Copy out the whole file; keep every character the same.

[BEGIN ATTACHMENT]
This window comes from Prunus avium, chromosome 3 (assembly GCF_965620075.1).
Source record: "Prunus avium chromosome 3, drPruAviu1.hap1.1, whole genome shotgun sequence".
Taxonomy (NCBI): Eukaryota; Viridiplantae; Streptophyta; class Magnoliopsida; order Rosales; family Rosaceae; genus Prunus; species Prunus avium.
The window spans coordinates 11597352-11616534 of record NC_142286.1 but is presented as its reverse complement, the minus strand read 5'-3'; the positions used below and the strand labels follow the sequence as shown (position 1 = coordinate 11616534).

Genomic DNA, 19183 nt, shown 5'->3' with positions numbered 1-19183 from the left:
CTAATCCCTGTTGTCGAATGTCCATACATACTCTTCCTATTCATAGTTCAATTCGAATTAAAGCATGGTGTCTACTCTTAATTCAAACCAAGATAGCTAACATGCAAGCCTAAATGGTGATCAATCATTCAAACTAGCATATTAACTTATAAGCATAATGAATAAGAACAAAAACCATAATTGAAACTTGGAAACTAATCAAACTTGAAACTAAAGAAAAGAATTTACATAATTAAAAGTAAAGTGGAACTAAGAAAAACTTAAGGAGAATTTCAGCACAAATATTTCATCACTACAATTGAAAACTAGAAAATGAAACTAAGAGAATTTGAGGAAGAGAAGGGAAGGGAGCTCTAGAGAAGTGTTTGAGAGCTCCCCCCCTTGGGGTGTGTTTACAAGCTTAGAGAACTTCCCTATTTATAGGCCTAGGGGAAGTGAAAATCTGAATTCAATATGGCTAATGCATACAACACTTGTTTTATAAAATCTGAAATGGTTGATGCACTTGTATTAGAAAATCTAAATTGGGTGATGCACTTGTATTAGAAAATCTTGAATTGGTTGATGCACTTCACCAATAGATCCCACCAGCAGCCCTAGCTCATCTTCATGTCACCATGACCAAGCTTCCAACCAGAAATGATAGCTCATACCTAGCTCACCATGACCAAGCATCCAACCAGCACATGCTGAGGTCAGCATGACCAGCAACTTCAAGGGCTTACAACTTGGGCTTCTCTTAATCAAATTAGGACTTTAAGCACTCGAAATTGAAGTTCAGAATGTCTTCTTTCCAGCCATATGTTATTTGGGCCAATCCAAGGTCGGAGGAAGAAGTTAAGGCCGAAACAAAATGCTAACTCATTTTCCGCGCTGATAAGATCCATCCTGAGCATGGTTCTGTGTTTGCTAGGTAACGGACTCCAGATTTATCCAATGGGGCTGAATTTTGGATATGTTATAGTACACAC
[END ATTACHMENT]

This window comes from Prunus avium, chromosome 3 (assembly GCF_965620075.1).
Source record: "Prunus avium chromosome 3, drPruAviu1.hap1.1, whole genome shotgun sequence".
Taxonomy (NCBI): Eukaryota; Viridiplantae; Streptophyta; class Magnoliopsida; order Rosales; family Rosaceae; genus Prunus; species Prunus avium.
The window spans coordinates 11597352-11616534 of record NC_142286.1 but is presented as its reverse complement, the minus strand read 5'-3'; the positions used below and the strand labels follow the sequence as shown (position 1 = coordinate 11616534).

Genomic DNA, 19183 nt, shown 5'->3' with positions numbered 1-19183 from the left:
CTAATCCCTGTTGTCGAATGTCCATACATACTCTTCCTATTCATAGTTCAATTCGAATTAAAGCATGGTGTCTACTCTTAATTCAAACCAAGATAGCTAACATGCAAGCCTAAATGGTGATCAATCATTCAAACTAGCATATTAACTTATAAGCATAATGAATAAGAACAAAAACCATAATTGAAACTTGGAAACTAATCAAACTTGAAACTAAAGAAAAGAATTTACATAATTAAAAGTAAAGTGGAACTAAGAAAAACTTAAGGAGAATTTCAGCACAAATATTTCATCACTACAATTGAAAACTAGAAAATGAAACTAAGAGAATTTGAGGAAGAGAAGGGAAGGGAGCTCTAGAGAAGTGTTTGAGAGCTCCCCCCCTTGGGGTGTGTTTACAAGCTTAGAGAACTTCCCTATTTATAGGCCTAGGGGAAGTGAAAATCTGAATTCAATATGGCTAATGCATACAACACTTGTTTTATAAAATCTGAAATGGTTGATGCACTTGTATTAGAAAATCTAAATTGGGTGATGCACTTGTATTAGAAAATCTTGAATTGGTTGATGCACTTCACCAATAGATCCCACCAGCAGCCCTAGCTCATCTTCATGTCACCATGACCAAGCTTCCAACCAGAAATGATAGCTCATACCTAGCTCACCATGACCAAGCATCCAACCAGCACATGCTGAGGTCAGCATGACCAGCAACTTCAAGGGCTTACAACTTGGGCTTCTCTTAATCAAATTAGGACTTTAAGCACTCGAAATTGAAGTTCAGAATGTCTTCTTTCCAGCCATATGTTATTTGGGCCAATCCAAGGTCGGAGGAAGAAGTTAAGGCCGAAACAAAATGCTAACTCATTTTCCGCGCTGATAAGATCCATCCTGAGCATGGTTCTGTGTTTGCTAGGTAACGGACTCCAGATTTATCCAATGGGGCTGAATTTTGGATATGTTATAGTACACAC